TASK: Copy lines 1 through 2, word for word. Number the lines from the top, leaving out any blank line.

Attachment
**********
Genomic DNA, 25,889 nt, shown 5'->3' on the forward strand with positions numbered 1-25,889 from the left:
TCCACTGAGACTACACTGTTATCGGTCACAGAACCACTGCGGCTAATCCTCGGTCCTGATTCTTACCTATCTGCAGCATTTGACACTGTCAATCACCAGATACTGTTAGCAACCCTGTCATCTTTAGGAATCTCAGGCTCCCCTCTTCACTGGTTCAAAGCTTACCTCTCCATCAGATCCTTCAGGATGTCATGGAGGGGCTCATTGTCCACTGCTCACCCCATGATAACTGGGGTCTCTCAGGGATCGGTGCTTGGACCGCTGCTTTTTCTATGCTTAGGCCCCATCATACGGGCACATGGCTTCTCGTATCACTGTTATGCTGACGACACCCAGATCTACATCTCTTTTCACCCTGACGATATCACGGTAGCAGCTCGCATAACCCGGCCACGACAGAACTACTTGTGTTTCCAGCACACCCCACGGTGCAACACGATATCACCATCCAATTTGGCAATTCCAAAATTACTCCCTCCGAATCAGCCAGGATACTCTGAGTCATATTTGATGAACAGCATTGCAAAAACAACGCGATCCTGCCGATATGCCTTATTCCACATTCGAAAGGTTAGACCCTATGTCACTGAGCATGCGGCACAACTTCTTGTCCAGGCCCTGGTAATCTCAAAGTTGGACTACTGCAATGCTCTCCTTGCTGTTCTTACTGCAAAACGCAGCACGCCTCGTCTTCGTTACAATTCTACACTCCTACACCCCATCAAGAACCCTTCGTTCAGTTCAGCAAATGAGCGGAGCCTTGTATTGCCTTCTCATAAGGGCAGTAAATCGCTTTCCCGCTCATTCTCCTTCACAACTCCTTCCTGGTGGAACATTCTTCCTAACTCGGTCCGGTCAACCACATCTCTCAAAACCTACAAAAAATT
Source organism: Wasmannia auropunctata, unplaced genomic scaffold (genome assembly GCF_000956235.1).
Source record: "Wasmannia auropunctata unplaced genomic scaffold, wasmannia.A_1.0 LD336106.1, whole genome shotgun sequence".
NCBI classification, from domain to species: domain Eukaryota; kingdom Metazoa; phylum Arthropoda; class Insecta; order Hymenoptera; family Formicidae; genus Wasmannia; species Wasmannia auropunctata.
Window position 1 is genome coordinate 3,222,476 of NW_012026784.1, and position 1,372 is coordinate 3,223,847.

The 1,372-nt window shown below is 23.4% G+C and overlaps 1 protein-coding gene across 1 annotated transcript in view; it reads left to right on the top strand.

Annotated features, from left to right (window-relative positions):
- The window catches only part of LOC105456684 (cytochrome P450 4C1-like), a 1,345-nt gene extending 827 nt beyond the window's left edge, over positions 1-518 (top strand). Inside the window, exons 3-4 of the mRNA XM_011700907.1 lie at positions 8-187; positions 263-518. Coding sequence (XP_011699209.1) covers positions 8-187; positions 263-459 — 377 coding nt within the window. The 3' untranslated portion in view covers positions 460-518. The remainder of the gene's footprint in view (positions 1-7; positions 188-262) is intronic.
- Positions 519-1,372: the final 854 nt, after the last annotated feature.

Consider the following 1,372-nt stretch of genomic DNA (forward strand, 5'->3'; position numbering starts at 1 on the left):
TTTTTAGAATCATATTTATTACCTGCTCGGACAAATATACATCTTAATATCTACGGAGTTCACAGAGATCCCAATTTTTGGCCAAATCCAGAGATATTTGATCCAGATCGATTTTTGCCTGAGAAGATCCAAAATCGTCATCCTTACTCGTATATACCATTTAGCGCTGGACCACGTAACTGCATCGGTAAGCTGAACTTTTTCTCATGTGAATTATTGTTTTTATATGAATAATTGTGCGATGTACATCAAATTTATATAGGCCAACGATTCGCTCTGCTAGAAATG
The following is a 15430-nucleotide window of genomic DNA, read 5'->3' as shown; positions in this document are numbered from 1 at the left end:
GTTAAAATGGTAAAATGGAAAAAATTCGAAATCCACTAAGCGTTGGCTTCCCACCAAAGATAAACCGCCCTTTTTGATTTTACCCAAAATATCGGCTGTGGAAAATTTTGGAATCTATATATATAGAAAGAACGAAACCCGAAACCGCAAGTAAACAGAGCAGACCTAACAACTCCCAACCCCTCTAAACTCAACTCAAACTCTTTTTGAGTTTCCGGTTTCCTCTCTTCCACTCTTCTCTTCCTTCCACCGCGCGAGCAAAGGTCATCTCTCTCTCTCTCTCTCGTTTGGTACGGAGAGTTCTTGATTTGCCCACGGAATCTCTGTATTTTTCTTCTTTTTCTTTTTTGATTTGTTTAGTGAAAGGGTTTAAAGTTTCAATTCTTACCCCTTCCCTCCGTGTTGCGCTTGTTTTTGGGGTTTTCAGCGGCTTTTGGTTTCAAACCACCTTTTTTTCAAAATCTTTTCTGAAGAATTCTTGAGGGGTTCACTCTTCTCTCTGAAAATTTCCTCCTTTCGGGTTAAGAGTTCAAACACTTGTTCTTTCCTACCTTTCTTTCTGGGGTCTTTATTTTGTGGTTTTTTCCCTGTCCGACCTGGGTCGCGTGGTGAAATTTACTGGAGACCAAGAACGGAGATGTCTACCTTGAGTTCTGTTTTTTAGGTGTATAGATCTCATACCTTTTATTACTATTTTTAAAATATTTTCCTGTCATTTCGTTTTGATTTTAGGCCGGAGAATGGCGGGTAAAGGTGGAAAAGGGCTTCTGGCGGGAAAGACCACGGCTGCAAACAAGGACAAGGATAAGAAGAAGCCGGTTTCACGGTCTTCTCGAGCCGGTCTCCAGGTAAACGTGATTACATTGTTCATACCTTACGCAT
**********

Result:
Genomic DNA, 25,889 nt, shown 5'->3' on the forward strand with positions numbered 1-25,889 from the left:
TCCACTGAGACTACACTGTTATCGGTCACAGAACCACTGCGGCTAATCCTCGGTCCTGATTCTTACCTATCTGCAGCATTTGACACTGTCAATCACCAGATACTGTTAGCAACCCTGTCATCTTTAGGAATCTCAGGCTCCCCTCTTCACTGGTTCAAAGCTTACCTCTCCATCAGATCCTTCAGGATGTCATGGAGGGGCTCATTGTCCACTGCTCACCCCATGATAACTGGGGTCTCTCAGGGATCGGTGCTTGGACCGCTGCTTTTTCTATGCTTAGGCCCCATCATACGGGCACATGGCTTCTCGTATCACTGTTATGCTGACGACACCCAGATCTACATCTCTTTTCACCCTGACGATATCACGGTAGCAGCTCGCATAACCCGGCCACGACAGAACTACTTGTGTTTCCAGCACACCCCACGGTGCAACACGATATCACCATCCAATTTGGCAATTCCAAAATTACTCCCTCCGAATCAGCCAGGATACTCTGAGTCATATTTGATGAACAGCATTGCAAAAACAACGCGATCCTGCCGATATGCCTTATTCCACATTCGAAAGGTTAGACCCTATGTCACTGAGCATGCGGCACAACTTCTTGTCCAGGCCCTGGTAATCTCAAAGTTGGACTACTGCAATGCTCTCCTTGCTGTTCTTACTGCAAAACGCAGCACGCCTCGTCTTCGTTACAATTCTACACTCCTACACCCCATCAAGAACCCTTCGTTCAGTTCAGCAAATGAGCGGAGCCTTGTATTGCCTTCTCATAAGGGCAGTAAATCGCTTTCCCGCTCATTCTCCTTCACAACTCCTTCCTGGTGGAACATTCTTCCTAACTCGGTCCGGTCAACCACATCTCTCAAAACCTACAAAAAATT